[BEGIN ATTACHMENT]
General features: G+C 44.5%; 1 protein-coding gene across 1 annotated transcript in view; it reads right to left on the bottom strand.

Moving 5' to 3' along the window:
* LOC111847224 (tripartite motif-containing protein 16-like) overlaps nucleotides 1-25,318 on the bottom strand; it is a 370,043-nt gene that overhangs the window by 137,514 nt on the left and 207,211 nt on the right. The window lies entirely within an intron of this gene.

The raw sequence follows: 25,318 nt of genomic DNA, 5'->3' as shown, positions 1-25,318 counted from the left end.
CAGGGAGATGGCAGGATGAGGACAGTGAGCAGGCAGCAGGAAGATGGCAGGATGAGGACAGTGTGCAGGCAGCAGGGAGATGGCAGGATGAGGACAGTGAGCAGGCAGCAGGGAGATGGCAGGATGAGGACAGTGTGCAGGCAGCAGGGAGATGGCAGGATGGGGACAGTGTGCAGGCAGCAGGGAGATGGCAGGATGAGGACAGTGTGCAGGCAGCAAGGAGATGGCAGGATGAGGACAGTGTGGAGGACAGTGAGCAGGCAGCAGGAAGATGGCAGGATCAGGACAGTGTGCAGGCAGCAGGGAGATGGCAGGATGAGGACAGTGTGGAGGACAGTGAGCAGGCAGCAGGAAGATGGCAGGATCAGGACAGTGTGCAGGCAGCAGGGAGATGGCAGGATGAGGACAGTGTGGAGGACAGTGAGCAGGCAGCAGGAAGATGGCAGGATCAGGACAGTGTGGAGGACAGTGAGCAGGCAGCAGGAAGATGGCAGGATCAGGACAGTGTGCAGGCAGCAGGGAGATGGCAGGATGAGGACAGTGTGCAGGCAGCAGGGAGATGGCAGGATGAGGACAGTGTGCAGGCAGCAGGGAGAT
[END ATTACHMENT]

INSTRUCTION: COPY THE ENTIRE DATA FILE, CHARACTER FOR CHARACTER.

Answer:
General features: G+C 44.5%; 1 protein-coding gene across 1 annotated transcript in view; it reads right to left on the bottom strand.

Moving 5' to 3' along the window:
* LOC111847224 (tripartite motif-containing protein 16-like) overlaps nucleotides 1-25,318 on the bottom strand; it is a 370,043-nt gene that overhangs the window by 137,514 nt on the left and 207,211 nt on the right. The window lies entirely within an intron of this gene.

The raw sequence follows: 25,318 nt of genomic DNA, 5'->3' as shown, positions 1-25,318 counted from the left end.
CAGGGAGATGGCAGGATGAGGACAGTGAGCAGGCAGCAGGAAGATGGCAGGATGAGGACAGTGTGCAGGCAGCAGGGAGATGGCAGGATGAGGACAGTGAGCAGGCAGCAGGGAGATGGCAGGATGAGGACAGTGTGCAGGCAGCAGGGAGATGGCAGGATGGGGACAGTGTGCAGGCAGCAGGGAGATGGCAGGATGAGGACAGTGTGCAGGCAGCAAGGAGATGGCAGGATGAGGACAGTGTGGAGGACAGTGAGCAGGCAGCAGGAAGATGGCAGGATCAGGACAGTGTGCAGGCAGCAGGGAGATGGCAGGATGAGGACAGTGTGGAGGACAGTGAGCAGGCAGCAGGAAGATGGCAGGATCAGGACAGTGTGCAGGCAGCAGGGAGATGGCAGGATGAGGACAGTGTGGAGGACAGTGAGCAGGCAGCAGGAAGATGGCAGGATCAGGACAGTGTGGAGGACAGTGAGCAGGCAGCAGGAAGATGGCAGGATCAGGACAGTGTGCAGGCAGCAGGGAGATGGCAGGATGAGGACAGTGTGCAGGCAGCAGGGAGATGGCAGGATGAGGACAGTGTGCAGGCAGCAGGGAGAT